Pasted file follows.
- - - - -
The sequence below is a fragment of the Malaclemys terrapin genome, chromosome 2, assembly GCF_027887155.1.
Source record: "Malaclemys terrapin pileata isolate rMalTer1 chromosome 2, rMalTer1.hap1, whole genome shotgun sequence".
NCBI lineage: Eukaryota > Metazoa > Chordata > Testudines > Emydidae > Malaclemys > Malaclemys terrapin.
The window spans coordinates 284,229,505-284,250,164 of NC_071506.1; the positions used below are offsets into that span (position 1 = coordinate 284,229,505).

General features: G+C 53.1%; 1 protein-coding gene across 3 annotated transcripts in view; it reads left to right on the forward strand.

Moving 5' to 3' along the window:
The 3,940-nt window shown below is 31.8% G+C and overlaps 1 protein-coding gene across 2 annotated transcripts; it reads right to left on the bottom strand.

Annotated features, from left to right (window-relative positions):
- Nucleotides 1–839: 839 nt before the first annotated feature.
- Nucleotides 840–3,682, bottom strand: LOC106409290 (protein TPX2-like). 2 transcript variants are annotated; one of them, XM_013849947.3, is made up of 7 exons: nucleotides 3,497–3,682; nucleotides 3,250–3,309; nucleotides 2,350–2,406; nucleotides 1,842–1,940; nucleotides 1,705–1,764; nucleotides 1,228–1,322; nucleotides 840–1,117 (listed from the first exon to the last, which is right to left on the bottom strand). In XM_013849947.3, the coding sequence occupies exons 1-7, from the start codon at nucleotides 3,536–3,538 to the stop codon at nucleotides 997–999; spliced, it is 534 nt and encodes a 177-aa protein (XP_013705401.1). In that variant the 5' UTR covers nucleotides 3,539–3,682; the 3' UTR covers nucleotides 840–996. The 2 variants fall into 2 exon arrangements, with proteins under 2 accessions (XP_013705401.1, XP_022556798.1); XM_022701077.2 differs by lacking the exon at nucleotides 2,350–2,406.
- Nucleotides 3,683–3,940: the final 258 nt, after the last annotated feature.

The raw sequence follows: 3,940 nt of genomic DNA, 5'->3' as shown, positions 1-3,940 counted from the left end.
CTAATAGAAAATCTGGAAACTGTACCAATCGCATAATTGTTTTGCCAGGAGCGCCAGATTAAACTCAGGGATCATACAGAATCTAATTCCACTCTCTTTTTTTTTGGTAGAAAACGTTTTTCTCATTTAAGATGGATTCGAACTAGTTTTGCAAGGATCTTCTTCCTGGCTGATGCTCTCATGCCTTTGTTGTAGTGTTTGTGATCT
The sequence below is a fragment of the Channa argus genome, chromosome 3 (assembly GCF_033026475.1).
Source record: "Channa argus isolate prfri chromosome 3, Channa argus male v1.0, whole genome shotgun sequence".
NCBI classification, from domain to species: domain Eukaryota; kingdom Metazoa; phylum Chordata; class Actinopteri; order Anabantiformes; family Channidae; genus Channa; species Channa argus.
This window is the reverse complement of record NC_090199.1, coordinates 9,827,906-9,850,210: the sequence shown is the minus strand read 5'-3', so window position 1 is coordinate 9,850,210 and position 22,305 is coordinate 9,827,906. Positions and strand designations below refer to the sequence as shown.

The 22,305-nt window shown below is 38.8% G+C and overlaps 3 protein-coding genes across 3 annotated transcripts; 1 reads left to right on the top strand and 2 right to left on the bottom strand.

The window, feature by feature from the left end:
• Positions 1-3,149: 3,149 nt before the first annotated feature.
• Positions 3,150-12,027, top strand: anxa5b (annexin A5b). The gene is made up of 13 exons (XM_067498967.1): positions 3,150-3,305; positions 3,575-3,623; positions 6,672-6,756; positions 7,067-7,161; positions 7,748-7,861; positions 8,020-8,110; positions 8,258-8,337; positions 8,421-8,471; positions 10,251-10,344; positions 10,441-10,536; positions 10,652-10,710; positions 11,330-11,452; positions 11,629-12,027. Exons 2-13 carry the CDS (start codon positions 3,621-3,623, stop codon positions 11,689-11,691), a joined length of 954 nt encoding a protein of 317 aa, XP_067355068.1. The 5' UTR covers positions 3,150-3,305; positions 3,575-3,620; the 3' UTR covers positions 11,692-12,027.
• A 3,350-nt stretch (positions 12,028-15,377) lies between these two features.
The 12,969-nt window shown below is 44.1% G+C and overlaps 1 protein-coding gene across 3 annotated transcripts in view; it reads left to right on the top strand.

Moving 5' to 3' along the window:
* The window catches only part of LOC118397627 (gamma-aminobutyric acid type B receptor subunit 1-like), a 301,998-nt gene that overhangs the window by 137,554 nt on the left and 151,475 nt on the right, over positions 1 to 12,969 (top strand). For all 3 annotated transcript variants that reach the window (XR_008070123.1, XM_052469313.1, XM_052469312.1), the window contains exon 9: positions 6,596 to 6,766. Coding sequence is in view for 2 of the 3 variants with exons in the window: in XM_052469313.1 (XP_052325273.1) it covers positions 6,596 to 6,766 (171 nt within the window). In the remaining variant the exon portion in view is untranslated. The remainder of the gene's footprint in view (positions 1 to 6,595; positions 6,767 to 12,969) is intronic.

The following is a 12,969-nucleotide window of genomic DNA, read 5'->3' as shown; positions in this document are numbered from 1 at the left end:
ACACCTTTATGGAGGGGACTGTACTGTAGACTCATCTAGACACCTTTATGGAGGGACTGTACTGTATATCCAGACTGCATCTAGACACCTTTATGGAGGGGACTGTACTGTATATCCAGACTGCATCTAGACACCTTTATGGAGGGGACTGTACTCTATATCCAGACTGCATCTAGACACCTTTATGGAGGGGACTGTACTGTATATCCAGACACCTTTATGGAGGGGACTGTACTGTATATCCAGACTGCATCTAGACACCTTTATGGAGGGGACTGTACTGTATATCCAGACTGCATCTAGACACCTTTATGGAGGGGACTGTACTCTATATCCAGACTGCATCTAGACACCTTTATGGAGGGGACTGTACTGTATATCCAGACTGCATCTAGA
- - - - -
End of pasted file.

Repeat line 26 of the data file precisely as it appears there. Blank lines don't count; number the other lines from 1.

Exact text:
The following is a 12,969-nucleotide window of genomic DNA, read 5'->3' as shown; positions in this document are numbered from 1 at the left end: